After Intermission, The Engines the touring band from Chicago definitely grabbed this audience with their approach to free music.
They played a hurtling, brave yes, brave and positive series of blues/R&B big city bass lines in these compositions, with the intersecting sounds of society, it seemed to me, stated in chants and anthems.
The four members always improvised compositionally and played clear thematic signposts and melodies before they creatively exploded and deconstructed them. In any case, the responsive listener was always given something to follow.
But using "Mash Tone" as an example this quartet really wasn't trying to be 'free' of anything in fact, their compositions frequently had built-in solo interludes and group diminuendos that set the stage for bouts of simple old-fashioned, straight ahead swinging. Vibrationally speaking, it was an engaging mash-up of R&B/blues/jazz/noise into big city serious, stout-hearted and sophisticated tunes that were made for improvisation.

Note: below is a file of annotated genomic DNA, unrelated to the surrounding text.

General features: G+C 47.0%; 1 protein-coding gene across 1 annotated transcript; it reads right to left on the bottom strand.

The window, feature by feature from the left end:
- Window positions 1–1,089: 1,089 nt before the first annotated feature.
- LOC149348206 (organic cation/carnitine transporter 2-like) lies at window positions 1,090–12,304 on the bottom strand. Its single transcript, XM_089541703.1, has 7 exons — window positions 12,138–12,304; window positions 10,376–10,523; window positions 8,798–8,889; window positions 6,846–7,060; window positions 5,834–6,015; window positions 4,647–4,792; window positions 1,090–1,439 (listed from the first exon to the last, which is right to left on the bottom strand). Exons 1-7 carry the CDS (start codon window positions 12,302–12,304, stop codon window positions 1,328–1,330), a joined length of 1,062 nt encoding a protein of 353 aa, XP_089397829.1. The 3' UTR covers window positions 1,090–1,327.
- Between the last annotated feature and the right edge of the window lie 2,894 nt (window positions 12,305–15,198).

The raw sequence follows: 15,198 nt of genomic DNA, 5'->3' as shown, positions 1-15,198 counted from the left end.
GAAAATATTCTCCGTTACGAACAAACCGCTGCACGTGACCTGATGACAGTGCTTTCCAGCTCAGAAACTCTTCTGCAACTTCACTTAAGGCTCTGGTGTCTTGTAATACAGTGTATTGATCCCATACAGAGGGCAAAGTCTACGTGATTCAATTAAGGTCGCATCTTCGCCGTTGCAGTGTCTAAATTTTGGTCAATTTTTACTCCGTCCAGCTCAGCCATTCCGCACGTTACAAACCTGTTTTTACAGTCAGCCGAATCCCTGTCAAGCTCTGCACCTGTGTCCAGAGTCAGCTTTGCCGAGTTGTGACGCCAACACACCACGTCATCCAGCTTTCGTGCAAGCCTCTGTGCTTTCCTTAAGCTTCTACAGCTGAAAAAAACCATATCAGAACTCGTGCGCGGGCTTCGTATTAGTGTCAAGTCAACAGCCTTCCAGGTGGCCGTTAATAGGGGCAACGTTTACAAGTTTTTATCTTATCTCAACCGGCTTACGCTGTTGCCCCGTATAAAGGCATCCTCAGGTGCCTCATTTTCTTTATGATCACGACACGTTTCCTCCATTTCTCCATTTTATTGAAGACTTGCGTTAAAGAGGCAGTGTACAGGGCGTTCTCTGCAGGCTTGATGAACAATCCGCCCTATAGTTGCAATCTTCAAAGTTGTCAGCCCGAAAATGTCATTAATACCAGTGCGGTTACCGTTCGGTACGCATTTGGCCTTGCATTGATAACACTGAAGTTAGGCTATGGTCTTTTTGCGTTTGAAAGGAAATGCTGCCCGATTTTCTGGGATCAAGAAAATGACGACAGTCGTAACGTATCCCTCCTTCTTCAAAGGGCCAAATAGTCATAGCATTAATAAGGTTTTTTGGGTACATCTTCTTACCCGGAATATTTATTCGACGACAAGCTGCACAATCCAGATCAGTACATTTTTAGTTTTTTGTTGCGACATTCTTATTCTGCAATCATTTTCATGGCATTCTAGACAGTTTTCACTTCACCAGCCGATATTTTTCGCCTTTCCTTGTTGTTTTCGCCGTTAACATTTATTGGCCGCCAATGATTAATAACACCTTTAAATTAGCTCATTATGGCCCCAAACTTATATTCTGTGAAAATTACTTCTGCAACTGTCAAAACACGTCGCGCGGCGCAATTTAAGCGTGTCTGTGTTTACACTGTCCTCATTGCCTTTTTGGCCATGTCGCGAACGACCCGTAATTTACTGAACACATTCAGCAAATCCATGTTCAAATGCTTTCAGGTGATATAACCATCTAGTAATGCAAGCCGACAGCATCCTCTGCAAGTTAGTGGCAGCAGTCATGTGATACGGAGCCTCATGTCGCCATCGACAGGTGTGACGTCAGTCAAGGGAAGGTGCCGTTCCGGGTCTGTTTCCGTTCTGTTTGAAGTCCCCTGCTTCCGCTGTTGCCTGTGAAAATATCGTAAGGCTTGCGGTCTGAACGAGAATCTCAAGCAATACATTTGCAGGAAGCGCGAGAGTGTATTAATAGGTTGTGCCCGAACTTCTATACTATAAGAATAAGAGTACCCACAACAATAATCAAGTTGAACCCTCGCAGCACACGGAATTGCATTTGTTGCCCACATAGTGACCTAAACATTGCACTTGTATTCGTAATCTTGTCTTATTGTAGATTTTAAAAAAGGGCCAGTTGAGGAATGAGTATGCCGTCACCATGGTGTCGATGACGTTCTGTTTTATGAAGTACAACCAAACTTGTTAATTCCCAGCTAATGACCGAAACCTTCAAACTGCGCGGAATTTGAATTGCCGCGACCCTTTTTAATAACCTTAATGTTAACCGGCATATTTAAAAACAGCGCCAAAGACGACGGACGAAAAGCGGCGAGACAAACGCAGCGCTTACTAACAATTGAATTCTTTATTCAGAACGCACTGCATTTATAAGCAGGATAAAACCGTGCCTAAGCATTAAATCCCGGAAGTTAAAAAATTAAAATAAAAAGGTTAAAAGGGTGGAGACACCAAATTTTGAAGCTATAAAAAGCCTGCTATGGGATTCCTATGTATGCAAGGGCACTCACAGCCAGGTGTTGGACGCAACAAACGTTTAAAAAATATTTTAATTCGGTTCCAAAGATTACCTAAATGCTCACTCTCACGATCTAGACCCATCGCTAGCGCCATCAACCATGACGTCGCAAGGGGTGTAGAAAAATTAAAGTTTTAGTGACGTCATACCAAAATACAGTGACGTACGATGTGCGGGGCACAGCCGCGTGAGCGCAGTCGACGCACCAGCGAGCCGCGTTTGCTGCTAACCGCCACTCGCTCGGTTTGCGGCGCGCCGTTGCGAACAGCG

A big plus was that you could hear the heritage in trombonist Bishop's chaining bop-influenced scales; or admire Rempis' loud and clear alto as it spoke out over the narcotic churn of the third tune; or lean your ear into Tim Daisy's chatters smacks and steady driving tempos, as he eyeballed his rhythmic partner, Nate McBride, whose tensile bass lines articulated and anchored the hurrying music.
I thought The Engines got rightly applauded for their graspable approach to free music, but I also felt the guest trio of Oswald/Aldcroft/Valdivia made a good case for the 'non-idiomatic' approach to free improvisation.
Long live difference?